Of course, there is also the terrible expense of living there – the high rents, the extortionate price of food and drink… even people who earn decent wages struggle a little, so I really have no idea how those on minimum wage survive. If you work in London, you have to make a trade-off between a cheaper rent in the suburbs of surrounding counties and the cost of commuting or the convenience of living closer to work and the shockingly high price, low value of the accommodation you can get. The place I have now in Brighton is the first actual house I’ve lived in since I was about 13 years old – mainly because it is the first time in my adult working life that I’ve been able to afford it… and I never would have been able to in London. I could even afford a car now, if I wanted one – although I have to admit that the roads in Brighton aren’t much better than London for traffic, so maybe not just yet.
A few months later and I don’t miss London at all. Brighton, my new home, is often referred to as London-by-the-sea anyway. In the Summer, it is immensely popular and unpleasantly crowded, as all the Londoners who seek a bit of sunshine, sea and Stella head here. So, if it was peace and quiet I was seeking, then I’ve definitely moved to the wrong place. It’s a brilliantly loud, vibrant city where, apparently, girls are more likely to sleep with you on a first date than anywhere else in the country. Naturally, that fact didn’t have any bearing on my decision to move down here because (a) I’m in a solid relationship (b) I’m not that sort of guy and (c) even if I was, they probably wouldn’t sleep with me anyway. I only found it out yesterday, but I thought it interesting, funny and wholly unsurprising. There a bit of an uninhibited vibe in the city which can sometimes be a little irritating if everyone is partying and you’re working, but the flip side of that is that there is always something happening should you want to join in and that there are many artistic, interesting people here as well as lots of quirky, specialist shops to cater for the quirky, off-beat residents.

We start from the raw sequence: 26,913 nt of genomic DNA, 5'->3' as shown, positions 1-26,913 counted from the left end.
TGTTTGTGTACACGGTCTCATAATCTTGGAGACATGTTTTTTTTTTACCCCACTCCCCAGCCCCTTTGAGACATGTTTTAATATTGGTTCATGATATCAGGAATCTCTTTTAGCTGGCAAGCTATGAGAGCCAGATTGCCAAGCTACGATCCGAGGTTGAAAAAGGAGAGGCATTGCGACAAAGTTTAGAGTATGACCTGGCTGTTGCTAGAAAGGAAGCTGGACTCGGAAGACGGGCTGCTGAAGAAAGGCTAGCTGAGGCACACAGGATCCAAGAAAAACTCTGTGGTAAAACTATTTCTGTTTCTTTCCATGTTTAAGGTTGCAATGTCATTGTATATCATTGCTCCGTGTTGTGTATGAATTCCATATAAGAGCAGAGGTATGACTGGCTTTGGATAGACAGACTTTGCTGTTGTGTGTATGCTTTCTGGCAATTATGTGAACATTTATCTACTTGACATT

I’m not going to give you the history of the city or reel off all of the great things you could do here on a visit. There are Wikipedia and tourist pages you can visit to find out that kind of thing. I just wanted to share with you one defining moment since I moved down here. I was waiting at a bus stop in North Street, central Brighton, on a glorious sunny day in August. North Street is on what can be described in Brighton as “a bit of a hill”. During a break in traffic, I heard a hollow rumbling sound. I looked up the hill to see a scruffy looking man in his early twenties dressed in a pair of dungarees hurtling down the hill, at speed, on a child’s scooter, with a roll-up in his mouth and a full-sized set of wooden stepladders over his shoulder. As I gawked open-mouthed at the sight, I could do nothing but stare. Afterwards, apart from wishing that I’d had the good sense to get a photo, there was nothing I could do but laugh and think, “Yeah, that’s Brighton”… and it is – and I love it.